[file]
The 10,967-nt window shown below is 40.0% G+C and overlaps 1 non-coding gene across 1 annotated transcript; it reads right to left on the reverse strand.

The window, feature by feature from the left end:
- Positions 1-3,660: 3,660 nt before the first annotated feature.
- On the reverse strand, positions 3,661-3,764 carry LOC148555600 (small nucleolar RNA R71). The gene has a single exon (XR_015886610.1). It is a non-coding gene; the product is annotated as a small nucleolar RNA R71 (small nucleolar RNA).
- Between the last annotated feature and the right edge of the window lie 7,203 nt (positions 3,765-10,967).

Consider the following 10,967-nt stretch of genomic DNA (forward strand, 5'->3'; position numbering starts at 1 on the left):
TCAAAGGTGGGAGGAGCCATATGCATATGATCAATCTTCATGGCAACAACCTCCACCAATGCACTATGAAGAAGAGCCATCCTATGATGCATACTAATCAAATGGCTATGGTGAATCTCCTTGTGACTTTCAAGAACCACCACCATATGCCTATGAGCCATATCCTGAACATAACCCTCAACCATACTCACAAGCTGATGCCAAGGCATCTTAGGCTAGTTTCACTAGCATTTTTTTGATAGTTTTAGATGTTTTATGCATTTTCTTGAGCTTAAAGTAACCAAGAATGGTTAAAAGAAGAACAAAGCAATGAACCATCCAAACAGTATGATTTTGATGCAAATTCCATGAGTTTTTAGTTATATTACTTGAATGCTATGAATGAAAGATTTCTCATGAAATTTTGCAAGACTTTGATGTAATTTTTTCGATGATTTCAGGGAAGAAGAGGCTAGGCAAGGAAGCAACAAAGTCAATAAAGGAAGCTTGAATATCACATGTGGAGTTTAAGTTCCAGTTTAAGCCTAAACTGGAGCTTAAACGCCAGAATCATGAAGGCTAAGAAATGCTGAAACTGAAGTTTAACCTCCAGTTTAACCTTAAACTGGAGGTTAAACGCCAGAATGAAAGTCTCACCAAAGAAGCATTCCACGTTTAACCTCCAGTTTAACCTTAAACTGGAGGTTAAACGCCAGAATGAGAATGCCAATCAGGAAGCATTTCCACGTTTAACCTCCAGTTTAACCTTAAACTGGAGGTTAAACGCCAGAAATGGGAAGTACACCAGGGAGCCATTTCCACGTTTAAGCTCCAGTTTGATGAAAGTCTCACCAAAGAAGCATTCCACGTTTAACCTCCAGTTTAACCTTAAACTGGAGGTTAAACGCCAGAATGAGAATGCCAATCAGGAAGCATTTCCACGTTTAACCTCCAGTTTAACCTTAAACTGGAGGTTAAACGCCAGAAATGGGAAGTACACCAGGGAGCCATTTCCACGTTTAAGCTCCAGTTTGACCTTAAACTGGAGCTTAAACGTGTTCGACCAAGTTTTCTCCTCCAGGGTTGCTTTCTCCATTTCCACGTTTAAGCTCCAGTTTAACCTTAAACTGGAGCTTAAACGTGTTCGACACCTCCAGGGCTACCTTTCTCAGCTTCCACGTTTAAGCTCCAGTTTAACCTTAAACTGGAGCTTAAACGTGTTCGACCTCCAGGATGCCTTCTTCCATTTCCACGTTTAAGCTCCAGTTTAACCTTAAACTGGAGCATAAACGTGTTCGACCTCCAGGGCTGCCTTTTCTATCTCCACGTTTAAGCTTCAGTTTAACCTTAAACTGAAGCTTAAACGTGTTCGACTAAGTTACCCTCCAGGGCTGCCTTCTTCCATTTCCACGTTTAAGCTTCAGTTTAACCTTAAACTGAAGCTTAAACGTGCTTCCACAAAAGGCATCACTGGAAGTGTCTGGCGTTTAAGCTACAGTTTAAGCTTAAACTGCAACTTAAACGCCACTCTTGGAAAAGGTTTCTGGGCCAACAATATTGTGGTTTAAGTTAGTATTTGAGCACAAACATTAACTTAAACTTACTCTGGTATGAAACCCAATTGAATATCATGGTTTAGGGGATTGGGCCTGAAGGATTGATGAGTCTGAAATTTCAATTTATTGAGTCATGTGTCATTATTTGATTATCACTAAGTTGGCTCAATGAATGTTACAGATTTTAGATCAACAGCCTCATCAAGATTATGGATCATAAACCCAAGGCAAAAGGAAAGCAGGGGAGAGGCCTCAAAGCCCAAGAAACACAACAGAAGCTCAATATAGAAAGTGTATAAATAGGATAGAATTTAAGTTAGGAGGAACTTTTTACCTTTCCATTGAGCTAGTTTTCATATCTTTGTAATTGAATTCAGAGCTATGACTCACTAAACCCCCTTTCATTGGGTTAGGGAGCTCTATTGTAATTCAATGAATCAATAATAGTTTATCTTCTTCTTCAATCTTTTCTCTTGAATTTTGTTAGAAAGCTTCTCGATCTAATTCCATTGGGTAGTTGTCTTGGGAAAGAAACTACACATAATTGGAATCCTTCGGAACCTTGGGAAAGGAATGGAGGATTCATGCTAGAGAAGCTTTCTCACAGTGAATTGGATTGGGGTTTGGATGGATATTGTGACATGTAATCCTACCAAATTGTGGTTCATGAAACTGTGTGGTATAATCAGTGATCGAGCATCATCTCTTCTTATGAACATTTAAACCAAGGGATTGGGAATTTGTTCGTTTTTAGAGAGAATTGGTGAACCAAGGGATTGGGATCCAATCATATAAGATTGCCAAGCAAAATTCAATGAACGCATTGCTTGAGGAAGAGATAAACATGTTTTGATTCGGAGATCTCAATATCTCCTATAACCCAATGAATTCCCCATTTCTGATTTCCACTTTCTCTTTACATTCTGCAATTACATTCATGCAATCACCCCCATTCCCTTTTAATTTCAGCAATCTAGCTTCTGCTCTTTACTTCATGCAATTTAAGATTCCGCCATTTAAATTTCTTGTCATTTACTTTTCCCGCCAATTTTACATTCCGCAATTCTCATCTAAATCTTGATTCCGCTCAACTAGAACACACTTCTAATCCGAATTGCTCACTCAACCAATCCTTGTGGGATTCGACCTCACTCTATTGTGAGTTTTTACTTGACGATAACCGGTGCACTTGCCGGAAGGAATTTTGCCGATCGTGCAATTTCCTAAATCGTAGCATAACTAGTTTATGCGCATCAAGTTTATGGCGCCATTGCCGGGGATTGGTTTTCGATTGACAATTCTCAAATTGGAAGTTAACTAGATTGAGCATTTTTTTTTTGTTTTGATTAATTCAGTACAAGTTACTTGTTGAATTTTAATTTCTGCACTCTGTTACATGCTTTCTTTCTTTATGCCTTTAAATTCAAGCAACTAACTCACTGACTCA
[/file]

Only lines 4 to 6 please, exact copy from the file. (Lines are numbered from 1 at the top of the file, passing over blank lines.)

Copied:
- On the reverse strand, positions 3,661-3,764 carry LOC148555600 (small nucleolar RNA R71). The gene has a single exon (XR_015886610.1). It is a non-coding gene; the product is annotated as a small nucleolar RNA R71 (small nucleolar RNA).
- Between the last annotated feature and the right edge of the window lie 7,203 nt (positions 3,765-10,967).

Consider the following 10,967-nt stretch of genomic DNA (forward strand, 5'->3'; position numbering starts at 1 on the left):